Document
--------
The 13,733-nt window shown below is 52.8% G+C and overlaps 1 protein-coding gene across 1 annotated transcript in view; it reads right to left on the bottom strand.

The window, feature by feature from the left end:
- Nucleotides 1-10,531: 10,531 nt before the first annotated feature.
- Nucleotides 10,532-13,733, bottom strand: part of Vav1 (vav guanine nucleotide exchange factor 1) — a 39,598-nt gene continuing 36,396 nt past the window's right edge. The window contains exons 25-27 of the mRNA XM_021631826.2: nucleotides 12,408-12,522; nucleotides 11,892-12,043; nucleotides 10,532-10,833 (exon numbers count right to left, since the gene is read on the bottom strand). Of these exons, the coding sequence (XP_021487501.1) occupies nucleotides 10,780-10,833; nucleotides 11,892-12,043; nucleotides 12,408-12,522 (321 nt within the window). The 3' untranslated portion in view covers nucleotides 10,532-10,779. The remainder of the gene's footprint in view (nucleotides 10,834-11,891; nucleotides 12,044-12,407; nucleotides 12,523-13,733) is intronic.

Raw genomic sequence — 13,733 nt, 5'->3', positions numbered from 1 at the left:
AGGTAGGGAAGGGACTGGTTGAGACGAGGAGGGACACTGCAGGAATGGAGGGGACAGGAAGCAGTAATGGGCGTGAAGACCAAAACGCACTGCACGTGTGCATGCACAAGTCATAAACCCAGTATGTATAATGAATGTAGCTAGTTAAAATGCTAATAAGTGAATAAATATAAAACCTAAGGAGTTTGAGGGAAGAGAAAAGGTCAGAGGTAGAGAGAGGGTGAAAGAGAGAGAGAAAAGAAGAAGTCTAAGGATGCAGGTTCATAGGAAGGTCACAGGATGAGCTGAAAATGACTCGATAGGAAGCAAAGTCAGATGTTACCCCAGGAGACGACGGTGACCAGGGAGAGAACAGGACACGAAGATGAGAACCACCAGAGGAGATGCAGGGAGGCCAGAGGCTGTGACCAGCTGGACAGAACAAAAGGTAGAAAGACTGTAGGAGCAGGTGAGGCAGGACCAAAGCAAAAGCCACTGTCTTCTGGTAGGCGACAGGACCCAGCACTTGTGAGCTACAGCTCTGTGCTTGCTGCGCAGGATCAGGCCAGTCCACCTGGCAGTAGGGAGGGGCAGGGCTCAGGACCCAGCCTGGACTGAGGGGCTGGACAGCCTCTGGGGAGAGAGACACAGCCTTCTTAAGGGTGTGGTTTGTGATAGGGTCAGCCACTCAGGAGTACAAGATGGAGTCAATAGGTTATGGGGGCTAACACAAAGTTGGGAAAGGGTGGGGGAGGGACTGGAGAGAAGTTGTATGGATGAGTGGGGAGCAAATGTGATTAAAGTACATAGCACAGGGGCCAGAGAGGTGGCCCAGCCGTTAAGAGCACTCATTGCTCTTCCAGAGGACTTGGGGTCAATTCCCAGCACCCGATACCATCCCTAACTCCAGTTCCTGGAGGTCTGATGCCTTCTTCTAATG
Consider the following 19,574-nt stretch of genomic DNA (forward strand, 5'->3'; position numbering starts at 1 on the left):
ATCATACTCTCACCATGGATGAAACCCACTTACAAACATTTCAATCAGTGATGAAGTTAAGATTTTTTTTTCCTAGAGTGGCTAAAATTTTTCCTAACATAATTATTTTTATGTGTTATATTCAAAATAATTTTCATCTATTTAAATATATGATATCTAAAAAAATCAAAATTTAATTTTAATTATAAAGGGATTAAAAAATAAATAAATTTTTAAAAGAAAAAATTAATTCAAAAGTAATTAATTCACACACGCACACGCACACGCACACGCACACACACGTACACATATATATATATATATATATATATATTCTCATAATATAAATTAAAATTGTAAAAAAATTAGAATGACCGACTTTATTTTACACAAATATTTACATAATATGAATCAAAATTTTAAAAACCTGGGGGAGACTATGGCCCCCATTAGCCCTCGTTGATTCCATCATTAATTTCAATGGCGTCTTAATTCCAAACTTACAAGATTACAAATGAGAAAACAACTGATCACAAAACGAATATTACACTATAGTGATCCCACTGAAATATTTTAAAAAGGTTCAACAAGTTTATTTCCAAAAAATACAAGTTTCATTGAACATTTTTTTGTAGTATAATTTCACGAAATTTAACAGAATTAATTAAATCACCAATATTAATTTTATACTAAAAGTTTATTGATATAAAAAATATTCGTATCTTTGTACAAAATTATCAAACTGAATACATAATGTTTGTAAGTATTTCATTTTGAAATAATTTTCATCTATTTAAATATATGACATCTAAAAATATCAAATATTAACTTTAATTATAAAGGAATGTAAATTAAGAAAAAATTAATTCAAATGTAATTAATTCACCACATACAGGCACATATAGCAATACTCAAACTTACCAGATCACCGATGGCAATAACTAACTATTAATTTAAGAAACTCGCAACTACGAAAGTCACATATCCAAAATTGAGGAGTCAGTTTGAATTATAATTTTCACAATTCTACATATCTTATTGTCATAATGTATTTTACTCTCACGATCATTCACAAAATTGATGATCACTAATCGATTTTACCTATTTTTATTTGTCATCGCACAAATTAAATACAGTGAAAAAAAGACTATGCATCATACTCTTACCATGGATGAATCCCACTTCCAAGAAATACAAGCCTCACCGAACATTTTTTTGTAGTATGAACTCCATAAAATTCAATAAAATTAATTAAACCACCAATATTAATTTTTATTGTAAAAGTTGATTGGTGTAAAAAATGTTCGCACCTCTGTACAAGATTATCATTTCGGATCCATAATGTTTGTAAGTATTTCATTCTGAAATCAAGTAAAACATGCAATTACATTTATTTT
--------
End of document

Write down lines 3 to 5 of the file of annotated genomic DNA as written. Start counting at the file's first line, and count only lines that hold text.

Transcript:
- Nucleotides 1-10,531: 10,531 nt before the first annotated feature.
- Nucleotides 10,532-13,733, bottom strand: part of Vav1 (vav guanine nucleotide exchange factor 1) — a 39,598-nt gene continuing 36,396 nt past the window's right edge. The window contains exons 25-27 of the mRNA XM_021631826.2: nucleotides 12,408-12,522; nucleotides 11,892-12,043; nucleotides 10,532-10,833 (exon numbers count right to left, since the gene is read on the bottom strand). Of these exons, the coding sequence (XP_021487501.1) occupies nucleotides 10,780-10,833; nucleotides 11,892-12,043; nucleotides 12,408-12,522 (321 nt within the window). The 3' untranslated portion in view covers nucleotides 10,532-10,779. The remainder of the gene's footprint in view (nucleotides 10,834-11,891; nucleotides 12,044-12,407; nucleotides 12,523-13,733) is intronic.

Raw genomic sequence — 13,733 nt, 5'->3', positions numbered from 1 at the left: